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Cisco PSIRT – Notice about public exploitation of the Cisco ASA Clientless SSL VPN Portal Customization Integrity Vulnerability

Cisco PSIRT is aware of public exploitation of the Cisco ASA Clientless SSL VPN Portal Customization Integrity Vulnerability identified by Cisco bug ID CSCup36829 (registered customers only) and CVE ID CVE-2014-3393. This vulnerability was disclosed on the 8th of October 2014 in the Cisco Security Advisory: Multiple Vulnerabilities in Cisco ASA Software.

All customers that have customizations applied to their Clientless SSL VPN portal and regardless of the Cisco ASA Software release in use should review the security advisory and this blog post for additional remediation actions.

NOTE: The Cisco Security Advisory: Multiple Vulnerabilities in Cisco ASA Software should be used as the Single Source of Truth (SSoT) for all details of this vulnerability and for any revisions of information going forward. Read More »

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Announcing the Cisco IOS Software Security Advisory Bundled Publication

Today, we released the final Cisco IOS Software Security Advisory Bundled Publication of 2014. Six years ago, Cisco committed to disclosing IOS vulnerabilities on a predictable schedule (on the fourth Wednesday of March and September each calendar year) in direct response to your feedback. We know this timeline allows your organization to plan and help ensure resources are available to analyze, test, and remediate vulnerabilities in your environments.

Today’s edition of the Cisco IOS Software Security Advisory Bundled Publication includes six advisories that affect the following technologies:

  • Resource Reservation Protocol (RSVP)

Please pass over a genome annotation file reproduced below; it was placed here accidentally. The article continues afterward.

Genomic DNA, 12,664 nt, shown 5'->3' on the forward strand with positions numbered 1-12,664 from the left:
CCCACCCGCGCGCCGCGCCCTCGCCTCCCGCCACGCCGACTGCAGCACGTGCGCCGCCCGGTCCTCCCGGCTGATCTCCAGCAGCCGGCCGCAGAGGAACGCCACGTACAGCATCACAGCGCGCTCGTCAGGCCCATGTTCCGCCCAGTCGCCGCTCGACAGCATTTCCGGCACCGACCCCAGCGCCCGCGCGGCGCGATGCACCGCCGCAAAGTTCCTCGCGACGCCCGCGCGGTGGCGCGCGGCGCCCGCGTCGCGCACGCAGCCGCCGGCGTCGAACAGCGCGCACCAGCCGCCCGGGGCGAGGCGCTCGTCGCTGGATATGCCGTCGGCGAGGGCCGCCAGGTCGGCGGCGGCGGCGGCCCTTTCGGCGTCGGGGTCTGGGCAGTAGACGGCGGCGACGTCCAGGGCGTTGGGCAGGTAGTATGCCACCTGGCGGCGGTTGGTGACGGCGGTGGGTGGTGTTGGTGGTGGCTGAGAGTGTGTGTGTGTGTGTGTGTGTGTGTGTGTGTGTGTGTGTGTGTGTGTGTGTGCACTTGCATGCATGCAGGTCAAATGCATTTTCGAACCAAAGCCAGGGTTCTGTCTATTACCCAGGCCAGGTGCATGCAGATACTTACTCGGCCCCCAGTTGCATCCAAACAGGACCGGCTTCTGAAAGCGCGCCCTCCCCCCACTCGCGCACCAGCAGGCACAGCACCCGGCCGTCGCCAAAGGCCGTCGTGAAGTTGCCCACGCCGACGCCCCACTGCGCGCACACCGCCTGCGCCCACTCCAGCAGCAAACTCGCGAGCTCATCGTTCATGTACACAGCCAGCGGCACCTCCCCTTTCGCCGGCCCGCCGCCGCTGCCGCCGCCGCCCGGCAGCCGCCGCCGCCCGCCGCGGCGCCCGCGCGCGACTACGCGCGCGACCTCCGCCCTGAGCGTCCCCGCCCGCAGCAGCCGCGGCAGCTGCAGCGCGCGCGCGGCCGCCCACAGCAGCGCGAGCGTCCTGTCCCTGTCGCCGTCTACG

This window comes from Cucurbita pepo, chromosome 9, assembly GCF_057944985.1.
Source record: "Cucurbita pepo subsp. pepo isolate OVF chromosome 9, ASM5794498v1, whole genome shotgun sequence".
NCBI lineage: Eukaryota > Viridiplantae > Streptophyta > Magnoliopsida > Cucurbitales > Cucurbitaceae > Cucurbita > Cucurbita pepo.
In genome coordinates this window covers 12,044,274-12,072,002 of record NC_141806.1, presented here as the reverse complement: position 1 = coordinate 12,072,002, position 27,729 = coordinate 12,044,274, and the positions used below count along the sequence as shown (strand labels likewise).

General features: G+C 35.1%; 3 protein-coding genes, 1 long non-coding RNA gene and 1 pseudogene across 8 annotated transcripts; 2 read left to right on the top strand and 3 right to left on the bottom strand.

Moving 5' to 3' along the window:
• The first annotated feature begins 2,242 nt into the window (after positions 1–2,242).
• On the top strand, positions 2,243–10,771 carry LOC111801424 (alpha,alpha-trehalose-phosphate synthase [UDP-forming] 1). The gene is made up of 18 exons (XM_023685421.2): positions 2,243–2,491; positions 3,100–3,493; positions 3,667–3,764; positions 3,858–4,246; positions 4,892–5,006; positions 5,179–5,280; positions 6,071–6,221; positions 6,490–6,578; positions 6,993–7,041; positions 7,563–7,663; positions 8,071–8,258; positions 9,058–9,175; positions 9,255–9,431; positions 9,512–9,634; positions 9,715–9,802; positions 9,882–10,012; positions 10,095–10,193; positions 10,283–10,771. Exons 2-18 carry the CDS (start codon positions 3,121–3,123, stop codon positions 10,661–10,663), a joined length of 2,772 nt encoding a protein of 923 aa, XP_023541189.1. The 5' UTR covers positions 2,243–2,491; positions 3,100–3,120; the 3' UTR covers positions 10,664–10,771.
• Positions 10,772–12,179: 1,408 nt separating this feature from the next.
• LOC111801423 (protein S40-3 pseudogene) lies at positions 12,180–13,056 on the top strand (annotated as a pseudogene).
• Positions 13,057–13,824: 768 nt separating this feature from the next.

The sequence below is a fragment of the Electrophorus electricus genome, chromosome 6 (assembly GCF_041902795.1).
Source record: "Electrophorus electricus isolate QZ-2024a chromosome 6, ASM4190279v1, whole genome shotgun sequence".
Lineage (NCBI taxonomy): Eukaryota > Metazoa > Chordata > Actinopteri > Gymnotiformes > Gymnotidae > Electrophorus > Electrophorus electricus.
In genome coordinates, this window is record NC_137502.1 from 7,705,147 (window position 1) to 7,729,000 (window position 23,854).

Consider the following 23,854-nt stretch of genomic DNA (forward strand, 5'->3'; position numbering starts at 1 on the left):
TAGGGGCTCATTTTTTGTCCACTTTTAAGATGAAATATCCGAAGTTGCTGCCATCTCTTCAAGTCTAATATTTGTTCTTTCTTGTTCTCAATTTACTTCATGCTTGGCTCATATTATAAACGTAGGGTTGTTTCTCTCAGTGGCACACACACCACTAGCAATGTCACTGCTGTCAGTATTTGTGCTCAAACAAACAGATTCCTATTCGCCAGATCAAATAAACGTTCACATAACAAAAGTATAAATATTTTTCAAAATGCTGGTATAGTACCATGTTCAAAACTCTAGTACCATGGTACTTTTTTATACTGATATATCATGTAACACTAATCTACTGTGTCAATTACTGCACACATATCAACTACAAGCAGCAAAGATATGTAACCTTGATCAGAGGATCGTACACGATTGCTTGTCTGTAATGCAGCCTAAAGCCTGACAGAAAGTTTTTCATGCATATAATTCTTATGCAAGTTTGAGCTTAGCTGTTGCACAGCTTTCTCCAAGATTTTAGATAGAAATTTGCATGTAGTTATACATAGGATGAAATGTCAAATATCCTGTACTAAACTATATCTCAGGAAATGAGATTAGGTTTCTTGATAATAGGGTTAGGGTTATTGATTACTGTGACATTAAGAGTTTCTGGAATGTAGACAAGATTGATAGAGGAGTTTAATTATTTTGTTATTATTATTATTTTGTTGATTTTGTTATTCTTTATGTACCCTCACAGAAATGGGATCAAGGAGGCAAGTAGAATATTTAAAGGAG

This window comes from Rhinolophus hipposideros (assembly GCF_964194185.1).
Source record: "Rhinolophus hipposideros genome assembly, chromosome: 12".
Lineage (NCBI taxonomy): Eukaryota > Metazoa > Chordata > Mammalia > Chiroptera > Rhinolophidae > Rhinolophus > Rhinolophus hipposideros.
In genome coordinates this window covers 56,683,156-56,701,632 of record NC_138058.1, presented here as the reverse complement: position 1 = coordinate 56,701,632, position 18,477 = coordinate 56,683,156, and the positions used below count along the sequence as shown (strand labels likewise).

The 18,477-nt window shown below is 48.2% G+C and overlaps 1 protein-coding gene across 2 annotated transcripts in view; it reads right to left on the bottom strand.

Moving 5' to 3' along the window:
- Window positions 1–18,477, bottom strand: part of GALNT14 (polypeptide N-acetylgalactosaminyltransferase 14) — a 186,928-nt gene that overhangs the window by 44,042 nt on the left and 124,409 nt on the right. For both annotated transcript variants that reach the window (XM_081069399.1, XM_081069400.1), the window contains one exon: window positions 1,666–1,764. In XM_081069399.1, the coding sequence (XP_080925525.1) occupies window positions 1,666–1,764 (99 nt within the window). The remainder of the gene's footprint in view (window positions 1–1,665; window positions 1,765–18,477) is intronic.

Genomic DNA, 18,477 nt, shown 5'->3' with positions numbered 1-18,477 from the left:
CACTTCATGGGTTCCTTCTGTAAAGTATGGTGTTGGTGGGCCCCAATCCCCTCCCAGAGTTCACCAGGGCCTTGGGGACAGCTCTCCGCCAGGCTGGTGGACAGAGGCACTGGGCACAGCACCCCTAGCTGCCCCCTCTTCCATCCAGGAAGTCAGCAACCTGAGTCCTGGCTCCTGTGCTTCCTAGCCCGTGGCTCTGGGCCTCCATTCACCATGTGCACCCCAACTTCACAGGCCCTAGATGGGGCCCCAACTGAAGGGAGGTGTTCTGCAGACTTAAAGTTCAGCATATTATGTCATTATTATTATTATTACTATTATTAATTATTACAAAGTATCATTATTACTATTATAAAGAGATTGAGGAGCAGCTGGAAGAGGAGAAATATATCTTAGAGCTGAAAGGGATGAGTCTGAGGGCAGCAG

• Metadata
  • Multicast Domain Name System (mDNS)
  • Session Initiation Protocol (SIP)
  • DHCP version 6 (DHCPv6)
  • Network Address Translation (NAT)

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T-7 Days to Improved Cisco IOS Security

The Cisco IOS Software Security Advisory Bundled Publication will go live in seven days and this time we will have an important update to the Cisco IOS Software Checker to go along with it.

As a reminder, the Cisco Product Security Incident Response Team (PSIRT) releases bundles of Cisco IOS Software Security Advisories on the fourth Wednesday of March and September each calendar year. As is the case with the vast majority of our advisories, vulnerabilities scheduled for disclosure in these upcoming Security Advisories will normally have a Common Vulnerability Scoring System (CVSS) Base Score from 7.0 to 10.0 Read More »

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New Standards May Reduce Heartburn Caused by the Next Heartbleed

Ed Paradise, Vice President of Engineering for Cisco’s Threat Response, Intelligence and Development Group

Much has been made of the industry-wide Heartbleed vulnerability and its potential exploitation. Cisco was among the first companies to release a customer Security Advisory when the vulnerability became public, and is now one of many offering mitigation advice.

Those dealing with this issue on a day-to-day basis know it’s not enough to just patch the OpenSSL software library. Organizations also need to revoke and reissue digital certificates for their Heartbleed-vulnerable sites. If your certificates were stored in a Trust Anchor Module (TAM), they are still safe. Otherwise, a few additional steps should be taken to ensure you and your customers are secure:
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Cisco, Linux Foundation, and OpenSSL

The recent OpenSSL Heartbleed vulnerability has shown that technology leaders must work together to secure the Internet’s critical infrastructure. That’s why Cisco is proud to be a founding supporter of the Linux Foundation initiative announced yesterday (April 24th).

The initiative will fund open source projects that are critical to core computing and Internet functions, and Cisco sees security technologies as a fundamental infrastructure component. The first project being considered for funding is OpenSSL. As a longtime contributor to open source and user, we’ve offered code and intellectual property to enhance OpenSSL. We’ve also provided patches and testing results to help address vulnerabilities. Today’s announcement takes that commitment a step further.

We are pleased to help form a critical mass of governance, funding, and focus that will support the output of open source communities like OpenSSL. By working together as an industry, we can expect greater security, stability, and robustness for components that are critical to the Internet.

For more Cisco-specific information on the Heartbleed vulnerability, please visit our event response page and Security Advisory. You may also be interested in our April 23 webinar titled, Heartbleed: Assessing and Mitigating Your Risk.

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